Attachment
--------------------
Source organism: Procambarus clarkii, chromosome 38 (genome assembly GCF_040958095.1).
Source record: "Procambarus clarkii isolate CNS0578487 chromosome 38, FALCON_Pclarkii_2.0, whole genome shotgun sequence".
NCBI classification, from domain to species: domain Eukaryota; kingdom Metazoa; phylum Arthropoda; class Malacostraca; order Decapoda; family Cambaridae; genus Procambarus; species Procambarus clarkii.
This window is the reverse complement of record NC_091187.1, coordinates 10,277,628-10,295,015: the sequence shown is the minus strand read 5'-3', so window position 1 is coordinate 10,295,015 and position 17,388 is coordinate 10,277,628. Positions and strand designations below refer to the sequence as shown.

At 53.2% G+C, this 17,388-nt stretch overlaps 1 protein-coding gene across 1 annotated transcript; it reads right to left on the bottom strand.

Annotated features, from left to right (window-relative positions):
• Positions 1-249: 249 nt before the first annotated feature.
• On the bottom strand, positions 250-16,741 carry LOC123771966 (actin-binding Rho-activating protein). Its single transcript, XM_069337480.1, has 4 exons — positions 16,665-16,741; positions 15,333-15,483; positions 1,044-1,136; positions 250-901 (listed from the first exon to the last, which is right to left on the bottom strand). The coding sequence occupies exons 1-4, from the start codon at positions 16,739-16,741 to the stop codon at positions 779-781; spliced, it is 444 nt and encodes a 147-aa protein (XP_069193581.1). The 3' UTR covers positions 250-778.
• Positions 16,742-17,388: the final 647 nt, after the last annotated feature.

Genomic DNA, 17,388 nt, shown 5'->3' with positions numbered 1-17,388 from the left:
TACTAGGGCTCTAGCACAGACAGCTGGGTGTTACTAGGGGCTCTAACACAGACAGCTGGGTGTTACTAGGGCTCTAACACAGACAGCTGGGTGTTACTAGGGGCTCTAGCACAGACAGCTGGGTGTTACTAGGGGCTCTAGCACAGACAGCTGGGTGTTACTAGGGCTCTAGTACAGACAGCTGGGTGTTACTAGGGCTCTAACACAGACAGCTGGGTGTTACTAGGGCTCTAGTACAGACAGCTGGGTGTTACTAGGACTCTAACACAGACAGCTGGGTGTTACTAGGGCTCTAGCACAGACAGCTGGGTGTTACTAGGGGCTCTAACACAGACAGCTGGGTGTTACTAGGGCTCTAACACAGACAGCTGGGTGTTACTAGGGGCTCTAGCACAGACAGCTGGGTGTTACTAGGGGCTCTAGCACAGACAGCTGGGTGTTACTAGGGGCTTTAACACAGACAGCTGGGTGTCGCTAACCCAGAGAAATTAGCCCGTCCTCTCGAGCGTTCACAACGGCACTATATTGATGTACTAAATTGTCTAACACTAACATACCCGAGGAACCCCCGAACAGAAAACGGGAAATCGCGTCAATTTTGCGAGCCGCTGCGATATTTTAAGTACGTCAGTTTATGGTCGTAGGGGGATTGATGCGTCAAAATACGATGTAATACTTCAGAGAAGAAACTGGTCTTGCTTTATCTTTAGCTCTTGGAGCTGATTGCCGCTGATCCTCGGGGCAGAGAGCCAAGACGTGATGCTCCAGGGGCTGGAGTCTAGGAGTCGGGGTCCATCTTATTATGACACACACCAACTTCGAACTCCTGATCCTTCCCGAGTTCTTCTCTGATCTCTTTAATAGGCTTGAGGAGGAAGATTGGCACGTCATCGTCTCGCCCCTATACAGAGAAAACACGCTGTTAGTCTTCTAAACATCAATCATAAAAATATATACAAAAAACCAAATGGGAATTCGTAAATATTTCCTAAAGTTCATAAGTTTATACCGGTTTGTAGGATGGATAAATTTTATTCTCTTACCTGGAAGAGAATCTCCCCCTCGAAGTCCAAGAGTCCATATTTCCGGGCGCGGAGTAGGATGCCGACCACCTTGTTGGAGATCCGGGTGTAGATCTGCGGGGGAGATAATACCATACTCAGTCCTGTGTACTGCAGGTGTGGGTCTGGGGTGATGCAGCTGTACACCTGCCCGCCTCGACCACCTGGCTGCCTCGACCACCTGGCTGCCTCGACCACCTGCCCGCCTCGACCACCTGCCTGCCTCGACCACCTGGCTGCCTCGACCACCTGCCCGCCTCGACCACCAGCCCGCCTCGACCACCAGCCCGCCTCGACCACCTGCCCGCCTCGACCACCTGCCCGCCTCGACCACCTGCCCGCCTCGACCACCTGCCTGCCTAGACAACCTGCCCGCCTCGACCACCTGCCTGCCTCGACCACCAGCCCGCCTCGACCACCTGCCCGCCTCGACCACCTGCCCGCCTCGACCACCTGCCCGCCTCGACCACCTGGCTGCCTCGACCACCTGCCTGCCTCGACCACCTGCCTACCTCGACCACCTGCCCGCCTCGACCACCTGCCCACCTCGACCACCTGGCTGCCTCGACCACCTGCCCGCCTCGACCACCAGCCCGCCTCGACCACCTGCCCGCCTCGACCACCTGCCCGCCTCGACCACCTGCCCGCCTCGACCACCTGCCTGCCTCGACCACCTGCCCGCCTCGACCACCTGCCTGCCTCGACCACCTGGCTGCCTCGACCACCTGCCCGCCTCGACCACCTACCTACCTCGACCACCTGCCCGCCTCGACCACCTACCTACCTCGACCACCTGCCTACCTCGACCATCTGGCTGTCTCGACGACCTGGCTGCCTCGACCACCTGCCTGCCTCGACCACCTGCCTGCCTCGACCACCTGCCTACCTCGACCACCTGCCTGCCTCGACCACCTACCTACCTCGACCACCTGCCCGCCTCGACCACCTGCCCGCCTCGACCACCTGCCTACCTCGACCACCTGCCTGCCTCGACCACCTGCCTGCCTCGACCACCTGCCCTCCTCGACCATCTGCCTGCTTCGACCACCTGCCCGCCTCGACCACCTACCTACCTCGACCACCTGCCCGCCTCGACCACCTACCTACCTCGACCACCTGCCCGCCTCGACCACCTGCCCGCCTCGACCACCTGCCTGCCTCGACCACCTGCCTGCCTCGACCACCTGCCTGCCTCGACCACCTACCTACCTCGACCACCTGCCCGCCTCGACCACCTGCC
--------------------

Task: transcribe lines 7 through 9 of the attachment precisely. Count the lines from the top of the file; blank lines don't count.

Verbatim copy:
• Positions 1-249: 249 nt before the first annotated feature.
• On the bottom strand, positions 250-16,741 carry LOC123771966 (actin-binding Rho-activating protein). Its single transcript, XM_069337480.1, has 4 exons — positions 16,665-16,741; positions 15,333-15,483; positions 1,044-1,136; positions 250-901 (listed from the first exon to the last, which is right to left on the bottom strand). The coding sequence occupies exons 1-4, from the start codon at positions 16,739-16,741 to the stop codon at positions 779-781; spliced, it is 444 nt and encodes a 147-aa protein (XP_069193581.1). The 3' UTR covers positions 250-778.
• Positions 16,742-17,388: the final 647 nt, after the last annotated feature.